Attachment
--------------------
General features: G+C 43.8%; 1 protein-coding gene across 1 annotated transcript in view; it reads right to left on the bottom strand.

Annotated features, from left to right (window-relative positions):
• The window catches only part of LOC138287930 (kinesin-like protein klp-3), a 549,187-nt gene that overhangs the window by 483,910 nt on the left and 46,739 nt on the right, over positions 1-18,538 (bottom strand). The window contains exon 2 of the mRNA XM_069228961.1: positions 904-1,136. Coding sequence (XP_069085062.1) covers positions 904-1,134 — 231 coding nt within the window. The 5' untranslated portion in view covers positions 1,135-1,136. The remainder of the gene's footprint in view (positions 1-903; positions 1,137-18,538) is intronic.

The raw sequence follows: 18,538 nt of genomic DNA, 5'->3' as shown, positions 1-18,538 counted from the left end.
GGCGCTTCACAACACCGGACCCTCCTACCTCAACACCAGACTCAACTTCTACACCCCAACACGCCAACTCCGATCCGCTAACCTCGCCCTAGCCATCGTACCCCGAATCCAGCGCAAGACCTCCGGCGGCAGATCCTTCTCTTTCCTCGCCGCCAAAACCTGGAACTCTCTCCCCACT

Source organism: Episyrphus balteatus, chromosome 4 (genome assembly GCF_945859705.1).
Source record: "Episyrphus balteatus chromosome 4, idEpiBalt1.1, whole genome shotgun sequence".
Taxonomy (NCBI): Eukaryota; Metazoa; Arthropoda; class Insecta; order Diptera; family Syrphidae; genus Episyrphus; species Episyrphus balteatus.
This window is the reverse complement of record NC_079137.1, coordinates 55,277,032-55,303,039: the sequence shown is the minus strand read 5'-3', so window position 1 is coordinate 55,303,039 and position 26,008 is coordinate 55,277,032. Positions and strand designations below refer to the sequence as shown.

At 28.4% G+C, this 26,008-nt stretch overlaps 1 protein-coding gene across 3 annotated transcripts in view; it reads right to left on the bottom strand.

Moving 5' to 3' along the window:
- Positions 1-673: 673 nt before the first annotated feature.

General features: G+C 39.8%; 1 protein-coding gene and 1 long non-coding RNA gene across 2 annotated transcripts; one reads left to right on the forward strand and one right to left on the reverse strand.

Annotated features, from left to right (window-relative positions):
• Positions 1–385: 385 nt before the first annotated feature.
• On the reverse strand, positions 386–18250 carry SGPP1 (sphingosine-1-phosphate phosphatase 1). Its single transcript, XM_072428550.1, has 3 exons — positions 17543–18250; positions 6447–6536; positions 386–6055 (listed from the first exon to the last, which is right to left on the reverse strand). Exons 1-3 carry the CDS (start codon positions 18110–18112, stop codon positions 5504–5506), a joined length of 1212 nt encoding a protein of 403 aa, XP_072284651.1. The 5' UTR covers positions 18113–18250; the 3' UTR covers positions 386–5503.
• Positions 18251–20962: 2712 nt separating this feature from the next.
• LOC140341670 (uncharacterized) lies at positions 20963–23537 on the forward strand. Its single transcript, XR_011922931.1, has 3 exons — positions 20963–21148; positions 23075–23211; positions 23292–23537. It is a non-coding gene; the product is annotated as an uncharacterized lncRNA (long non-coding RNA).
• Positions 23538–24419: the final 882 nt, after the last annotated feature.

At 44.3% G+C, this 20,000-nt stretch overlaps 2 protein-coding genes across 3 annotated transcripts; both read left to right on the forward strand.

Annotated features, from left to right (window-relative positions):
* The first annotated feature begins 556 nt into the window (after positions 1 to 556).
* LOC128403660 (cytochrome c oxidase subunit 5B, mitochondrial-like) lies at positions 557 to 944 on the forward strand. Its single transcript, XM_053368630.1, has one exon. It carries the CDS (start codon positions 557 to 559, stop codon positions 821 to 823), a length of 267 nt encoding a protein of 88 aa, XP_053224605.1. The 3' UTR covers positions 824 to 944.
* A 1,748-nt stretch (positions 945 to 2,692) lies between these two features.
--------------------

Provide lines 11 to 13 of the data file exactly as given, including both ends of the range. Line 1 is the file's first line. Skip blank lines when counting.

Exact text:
Moving 5' to 3' along the window:
- Positions 1-673: 673 nt before the first annotated feature.

General features: G+C 39.8%; 1 protein-coding gene and 1 long non-coding RNA gene across 2 annotated transcripts; one reads left to right on the forward strand and one right to left on the reverse strand.